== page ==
If you’ve ever been to Japan (and even if you haven’t), you are probably aware that shoes are a big deal—and specifically, taking them off. The bottoms of shoes are considered dirty for obvious reasons. Because of this, walking inside while wearing shoes is certainly frowned upon.
The cultural norms do not stop there. Walking on other things while wearing shoes is also seen as disrespectful, which is why a recent fashion ad by Italian brand Valentino is coming under fire in Japan.
The spot is for this year’s spring collection and is aimed at the Japanese market. It features Koki, the daughter of Japanese celeb Takuya Kimura, who previously starred in Sega’s Judgment and voiced Howl in Howl’s Moving Castle. Previously a member of the boy band SMAP, her father is one of the country’s biggest stars, and his daughter has begun modeling.
In the ad, Koki is shown walking and standing on an obi (kimono sash) while wearing high heels. If that wasn’t enough, the obi was also draped all over the ground outside. Both of these acts are considered disrespectful. Excite News, Tokyo Sports, and Get News reported there was an inevitable outcry. Below are a selection of comments:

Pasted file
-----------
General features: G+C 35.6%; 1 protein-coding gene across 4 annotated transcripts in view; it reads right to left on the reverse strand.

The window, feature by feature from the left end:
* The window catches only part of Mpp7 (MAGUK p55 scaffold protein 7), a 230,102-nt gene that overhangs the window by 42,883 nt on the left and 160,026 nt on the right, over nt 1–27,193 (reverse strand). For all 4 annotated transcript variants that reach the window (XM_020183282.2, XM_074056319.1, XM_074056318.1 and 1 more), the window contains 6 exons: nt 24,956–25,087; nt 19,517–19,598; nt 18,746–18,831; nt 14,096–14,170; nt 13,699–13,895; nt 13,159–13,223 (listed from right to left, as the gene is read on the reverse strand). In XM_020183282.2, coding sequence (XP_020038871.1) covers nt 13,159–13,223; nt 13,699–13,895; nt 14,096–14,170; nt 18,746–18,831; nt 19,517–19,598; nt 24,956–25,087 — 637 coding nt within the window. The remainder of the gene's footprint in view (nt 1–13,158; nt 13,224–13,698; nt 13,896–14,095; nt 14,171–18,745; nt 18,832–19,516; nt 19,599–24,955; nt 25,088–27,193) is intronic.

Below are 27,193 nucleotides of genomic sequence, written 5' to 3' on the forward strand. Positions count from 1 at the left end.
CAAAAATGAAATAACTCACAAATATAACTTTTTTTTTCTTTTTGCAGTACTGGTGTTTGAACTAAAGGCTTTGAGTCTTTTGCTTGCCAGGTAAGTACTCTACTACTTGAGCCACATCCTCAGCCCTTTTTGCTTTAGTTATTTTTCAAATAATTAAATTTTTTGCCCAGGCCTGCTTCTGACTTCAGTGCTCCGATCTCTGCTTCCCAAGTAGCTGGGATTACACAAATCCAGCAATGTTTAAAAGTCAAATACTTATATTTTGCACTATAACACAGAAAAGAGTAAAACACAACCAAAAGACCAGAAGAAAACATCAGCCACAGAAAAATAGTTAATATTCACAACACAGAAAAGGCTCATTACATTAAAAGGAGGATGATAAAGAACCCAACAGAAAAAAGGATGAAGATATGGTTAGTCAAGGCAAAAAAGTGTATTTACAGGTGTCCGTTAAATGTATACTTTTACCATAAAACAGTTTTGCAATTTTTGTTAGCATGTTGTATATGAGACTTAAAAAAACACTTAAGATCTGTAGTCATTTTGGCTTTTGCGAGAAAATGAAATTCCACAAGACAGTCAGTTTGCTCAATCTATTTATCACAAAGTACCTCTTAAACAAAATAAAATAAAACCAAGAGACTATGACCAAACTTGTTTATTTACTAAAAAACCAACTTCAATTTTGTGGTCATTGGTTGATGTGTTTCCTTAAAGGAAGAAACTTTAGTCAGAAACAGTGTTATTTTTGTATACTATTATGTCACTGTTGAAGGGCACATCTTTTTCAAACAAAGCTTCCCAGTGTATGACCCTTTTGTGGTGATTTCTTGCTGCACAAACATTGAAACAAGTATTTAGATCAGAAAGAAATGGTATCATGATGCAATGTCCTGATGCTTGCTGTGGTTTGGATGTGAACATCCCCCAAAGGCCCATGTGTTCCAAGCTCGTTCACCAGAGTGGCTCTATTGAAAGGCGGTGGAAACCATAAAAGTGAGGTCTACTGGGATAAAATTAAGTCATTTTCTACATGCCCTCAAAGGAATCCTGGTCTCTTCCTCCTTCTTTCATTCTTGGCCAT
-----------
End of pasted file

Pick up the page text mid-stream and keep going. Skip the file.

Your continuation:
“This is a discretion of Japanese culture.”
“I saw this and felt sick.”
“I can only feel that this is mocking Japanese culture and Japanese tradition. To think this is how a fashion brand, which is supposed to put great importance on fabric, treats an obi that was weaved by an artisan.”
“Walking all over this traditional Japanese garment is insulting.”
“So, walking on Valentino’s couture is okay, then?”
“An obi isn’t spread out like this. It’s rolled up.”
“It’s extremely unpleasant that a Japanese people would appear in production in which an obi is trampled on.”
“Ahhh, I’m really disappointed in Valentino.”
“It’s almost like walking all over the Japanese national flag.”
“How would they feel if Valentino’s clothing was spread out, sat on, and walked all over?”
“An obi is not a rug and it’s also not something to be tramped on.”
“What a terrible brand.”
There is also the opinion that Koki, who was simply the model, should not be blamed for the brand’s creative decisions.
Valentino has since removed the ad from both its official site as well as from its Instagram and YouTube.